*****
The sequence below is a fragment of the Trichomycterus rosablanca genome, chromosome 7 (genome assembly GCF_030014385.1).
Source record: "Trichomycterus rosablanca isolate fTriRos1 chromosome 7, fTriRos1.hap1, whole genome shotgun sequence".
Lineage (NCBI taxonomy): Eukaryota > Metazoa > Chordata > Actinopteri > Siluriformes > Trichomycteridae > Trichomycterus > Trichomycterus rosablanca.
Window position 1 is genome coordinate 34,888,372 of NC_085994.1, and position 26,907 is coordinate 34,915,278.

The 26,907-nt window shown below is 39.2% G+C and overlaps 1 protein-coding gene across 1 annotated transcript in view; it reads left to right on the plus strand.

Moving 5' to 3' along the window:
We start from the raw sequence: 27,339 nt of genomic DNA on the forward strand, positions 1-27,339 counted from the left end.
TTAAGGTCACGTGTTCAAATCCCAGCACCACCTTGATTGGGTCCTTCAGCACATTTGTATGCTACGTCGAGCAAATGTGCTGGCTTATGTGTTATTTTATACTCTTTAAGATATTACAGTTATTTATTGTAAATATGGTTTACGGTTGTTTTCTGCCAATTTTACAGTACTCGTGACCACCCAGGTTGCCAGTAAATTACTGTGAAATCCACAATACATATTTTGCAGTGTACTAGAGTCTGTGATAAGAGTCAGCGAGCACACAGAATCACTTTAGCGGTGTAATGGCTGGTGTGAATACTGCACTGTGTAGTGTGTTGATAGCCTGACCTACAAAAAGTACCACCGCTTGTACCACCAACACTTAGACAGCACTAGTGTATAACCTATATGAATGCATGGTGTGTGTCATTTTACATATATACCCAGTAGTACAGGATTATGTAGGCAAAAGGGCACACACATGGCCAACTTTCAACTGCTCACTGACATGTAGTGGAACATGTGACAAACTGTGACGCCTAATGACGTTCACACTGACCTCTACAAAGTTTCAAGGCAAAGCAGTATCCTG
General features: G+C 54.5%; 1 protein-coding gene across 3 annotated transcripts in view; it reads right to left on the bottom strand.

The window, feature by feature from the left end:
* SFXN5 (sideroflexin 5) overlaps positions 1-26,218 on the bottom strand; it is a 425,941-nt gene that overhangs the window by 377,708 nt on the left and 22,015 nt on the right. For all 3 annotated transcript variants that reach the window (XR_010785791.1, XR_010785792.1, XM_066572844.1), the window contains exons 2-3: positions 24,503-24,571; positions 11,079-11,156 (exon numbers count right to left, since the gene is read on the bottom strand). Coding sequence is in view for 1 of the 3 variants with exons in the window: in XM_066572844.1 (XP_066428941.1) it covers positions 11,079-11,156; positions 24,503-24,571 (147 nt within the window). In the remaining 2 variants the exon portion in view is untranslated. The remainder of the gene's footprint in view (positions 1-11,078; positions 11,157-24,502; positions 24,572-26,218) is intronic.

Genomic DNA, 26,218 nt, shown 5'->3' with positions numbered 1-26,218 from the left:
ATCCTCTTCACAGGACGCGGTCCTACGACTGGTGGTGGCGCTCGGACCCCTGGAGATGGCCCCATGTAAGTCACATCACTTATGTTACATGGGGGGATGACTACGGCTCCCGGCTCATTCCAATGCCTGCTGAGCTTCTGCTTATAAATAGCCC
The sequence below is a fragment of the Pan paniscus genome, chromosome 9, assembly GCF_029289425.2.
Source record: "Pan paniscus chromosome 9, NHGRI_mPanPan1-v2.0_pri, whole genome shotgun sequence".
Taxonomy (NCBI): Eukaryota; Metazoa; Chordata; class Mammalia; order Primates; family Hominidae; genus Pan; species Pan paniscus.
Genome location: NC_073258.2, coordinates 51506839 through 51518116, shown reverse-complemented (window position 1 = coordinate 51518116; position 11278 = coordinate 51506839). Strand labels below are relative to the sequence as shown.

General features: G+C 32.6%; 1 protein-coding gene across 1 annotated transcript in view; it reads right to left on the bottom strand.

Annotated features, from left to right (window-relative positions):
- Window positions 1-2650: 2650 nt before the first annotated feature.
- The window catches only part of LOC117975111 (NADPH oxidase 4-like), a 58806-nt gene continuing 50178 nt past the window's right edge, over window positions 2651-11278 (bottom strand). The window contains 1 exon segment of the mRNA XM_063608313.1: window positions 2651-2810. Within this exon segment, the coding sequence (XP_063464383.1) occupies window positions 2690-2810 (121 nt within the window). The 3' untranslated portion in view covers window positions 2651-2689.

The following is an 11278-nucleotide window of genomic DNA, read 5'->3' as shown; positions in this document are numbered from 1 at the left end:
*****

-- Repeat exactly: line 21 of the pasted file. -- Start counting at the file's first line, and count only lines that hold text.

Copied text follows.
- The window catches only part of LOC117975111 (NADPH oxidase 4-like), a 58806-nt gene continuing 50178 nt past the window's right edge, over window positions 2651-11278 (bottom strand). The window contains 1 exon segment of the mRNA XM_063608313.1: window positions 2651-2810. Within this exon segment, the coding sequence (XP_063464383.1) occupies window positions 2690-2810 (121 nt within the window). The 3' untranslated portion in view covers window positions 2651-2689.